The announced retirement of Democratic Nebraska Sen. Ben Nelson is reshuffling the Senate battleground map once again. It may not make a difference, with many political analysts predicting a Republican win in the Cornhusker state even before the announcement. But the momentum swing may help the GOP go on offense in the party's hopes of capturing control of both houses of Congress.
The 70-year-old, two-term Democrat, known as one of the moderate deal-makers in the Senate, already faced a steep climb for re-election. Even though he's one of the most conservative Democrats in the Senate, he still has a "D" next to his name in an increasingly red state. His involvement with the Affordable Care Act—including the "Cornhusker Kickback," or the perception that he tried to sell his vote for favorable language in the bill—left a bad taste in voters' mouths.
"It was a lot easier for Democrats to get elected in Nebraska at one time," says Larry Sabato, a political analyst and professor at the University of Virginia. Sabato had listed the race as a toss-up before Nelson's announcement, but now is predicting a Republican victory. "It's going to be very difficult for a Democrat to get elected on a ticket that includes Barack Obama," he says.
But Nelson's announcement changes expectations throughout the national Senate map. Even though Nelson was vulnerable, Republicans were still planning on spending considerable time and resources to defeat him. A Republican campaign operative says that the party will now likely be able to pull money from the Nebraska race and spend it elsewhere, such as open races in Hawaii and New Mexico. That would force Democrats to play defense in an election where they're already at a significant disadvantage. Seven Democratic senators are retiring, and without a miracle they'll likely lose Nebraska's seat and the seat held by retiring North Dakota Sen. Kent Conrad, most experts predict. Democrats will have to knock off Republican incumbents such as Massachusetts Sen. Scott Brown or Nevada Sen. Dean Heller just to keep the playing field level. To keep the Senate, Democrats will also have to win competitive states such as Ohio, Missouri, and Virginia.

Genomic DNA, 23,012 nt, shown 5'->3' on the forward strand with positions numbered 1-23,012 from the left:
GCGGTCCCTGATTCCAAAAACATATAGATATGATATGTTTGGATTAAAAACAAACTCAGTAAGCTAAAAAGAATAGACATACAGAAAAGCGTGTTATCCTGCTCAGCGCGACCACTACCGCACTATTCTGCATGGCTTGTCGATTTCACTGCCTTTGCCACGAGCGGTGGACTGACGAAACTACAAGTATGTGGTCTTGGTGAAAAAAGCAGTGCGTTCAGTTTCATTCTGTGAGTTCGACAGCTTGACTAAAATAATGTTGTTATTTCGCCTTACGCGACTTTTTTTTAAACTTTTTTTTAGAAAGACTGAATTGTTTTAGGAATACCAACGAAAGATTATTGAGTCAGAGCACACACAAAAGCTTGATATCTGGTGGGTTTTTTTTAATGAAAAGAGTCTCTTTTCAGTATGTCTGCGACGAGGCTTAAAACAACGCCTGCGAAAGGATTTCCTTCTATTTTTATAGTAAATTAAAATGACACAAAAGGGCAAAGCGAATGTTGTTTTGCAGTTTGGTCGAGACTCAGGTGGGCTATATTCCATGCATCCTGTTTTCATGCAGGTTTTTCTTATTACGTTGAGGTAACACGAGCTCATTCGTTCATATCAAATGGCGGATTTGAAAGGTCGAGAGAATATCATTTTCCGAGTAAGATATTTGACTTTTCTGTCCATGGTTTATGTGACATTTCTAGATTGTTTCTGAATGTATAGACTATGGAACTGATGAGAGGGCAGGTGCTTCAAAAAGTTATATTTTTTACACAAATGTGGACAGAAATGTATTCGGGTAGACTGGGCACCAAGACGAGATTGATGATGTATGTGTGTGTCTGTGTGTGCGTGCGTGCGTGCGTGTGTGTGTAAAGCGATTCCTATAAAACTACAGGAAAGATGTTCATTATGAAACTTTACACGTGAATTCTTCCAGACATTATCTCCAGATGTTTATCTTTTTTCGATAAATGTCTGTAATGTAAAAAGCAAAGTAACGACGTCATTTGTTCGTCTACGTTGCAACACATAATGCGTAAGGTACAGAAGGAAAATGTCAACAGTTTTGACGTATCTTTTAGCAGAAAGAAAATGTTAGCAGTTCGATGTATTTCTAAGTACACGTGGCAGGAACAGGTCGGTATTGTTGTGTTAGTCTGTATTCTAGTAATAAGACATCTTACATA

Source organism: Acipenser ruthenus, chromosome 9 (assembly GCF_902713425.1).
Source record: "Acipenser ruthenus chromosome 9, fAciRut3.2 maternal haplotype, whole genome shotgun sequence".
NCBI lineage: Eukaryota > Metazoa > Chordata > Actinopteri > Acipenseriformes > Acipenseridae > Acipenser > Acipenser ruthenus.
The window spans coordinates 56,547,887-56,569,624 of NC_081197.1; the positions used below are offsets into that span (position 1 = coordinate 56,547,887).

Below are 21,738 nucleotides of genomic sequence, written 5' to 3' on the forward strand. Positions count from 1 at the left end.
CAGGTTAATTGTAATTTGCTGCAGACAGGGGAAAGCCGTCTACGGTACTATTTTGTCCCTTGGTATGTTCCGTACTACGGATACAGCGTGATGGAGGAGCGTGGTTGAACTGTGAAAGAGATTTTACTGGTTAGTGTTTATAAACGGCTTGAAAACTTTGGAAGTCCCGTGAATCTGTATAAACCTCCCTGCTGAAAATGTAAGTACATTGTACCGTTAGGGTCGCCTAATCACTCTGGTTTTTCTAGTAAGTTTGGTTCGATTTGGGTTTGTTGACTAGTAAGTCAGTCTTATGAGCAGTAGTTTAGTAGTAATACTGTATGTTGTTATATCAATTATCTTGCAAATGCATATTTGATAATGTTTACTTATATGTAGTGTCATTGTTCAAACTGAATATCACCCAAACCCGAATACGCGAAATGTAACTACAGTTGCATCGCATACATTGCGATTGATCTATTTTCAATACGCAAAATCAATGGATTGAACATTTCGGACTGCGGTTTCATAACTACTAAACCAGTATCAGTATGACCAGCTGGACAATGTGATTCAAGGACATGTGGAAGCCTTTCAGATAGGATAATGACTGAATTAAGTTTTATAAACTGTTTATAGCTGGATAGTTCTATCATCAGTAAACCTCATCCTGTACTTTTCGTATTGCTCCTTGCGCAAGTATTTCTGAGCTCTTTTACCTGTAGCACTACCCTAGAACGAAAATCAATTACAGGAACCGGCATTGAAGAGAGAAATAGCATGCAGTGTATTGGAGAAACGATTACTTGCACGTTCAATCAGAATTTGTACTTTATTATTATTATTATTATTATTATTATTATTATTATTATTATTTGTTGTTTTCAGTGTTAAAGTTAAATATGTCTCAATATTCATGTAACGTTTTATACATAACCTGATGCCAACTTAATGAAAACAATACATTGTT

Democrats dismiss the idea that Nebraska is lost, noting that the Republican primary, between State Treasurer Don Stenberg and Attorney General Jon Bruning, could be bruising for the GOP. "Republicans will continue to have their hands full with a very divisive primary in the state, which will provide an opportunity for Democrats to remain competitive," Sen. Patty Murray, the chairwoman of the Democratic Senatorial Campaign Committee, said after Nelson's announcement.
In Nebraska, whoever the Democratic nominee is can't expect much help from President Obama. Nebraska is one of two states that divides its electoral votes up by district during a presidential election, rather than using a "winner take all" system. So even though Obama had little hope of winning Nebraska in 2008, he still campaigned for Omaha's single electoral vote—and he got it. But due to redistricting, there are no congressional districts friendly to Democrats in the Cornhusker state, and Obama is likely to overlook it and focus on more competitive areas.
Following Nelson's announcement, Democrats began to speculate that former Nebraska Sen. Bob Kerrey might throw his hat in the ring. While Kerrey is a big enough name to make the race competitive again, he also has spent much of the last decade in New York, as the president of the New School, and could face an uphill battle. "The fact that they're trying to get Bob Kerrey to move back to Nebraska from New York tells you everything you need to know," Sabato says.
- Check out political cartoons about the 2012 GOP race.
- Will a third party emerge in 2012?
- See a photos of the Republican presidential contenders.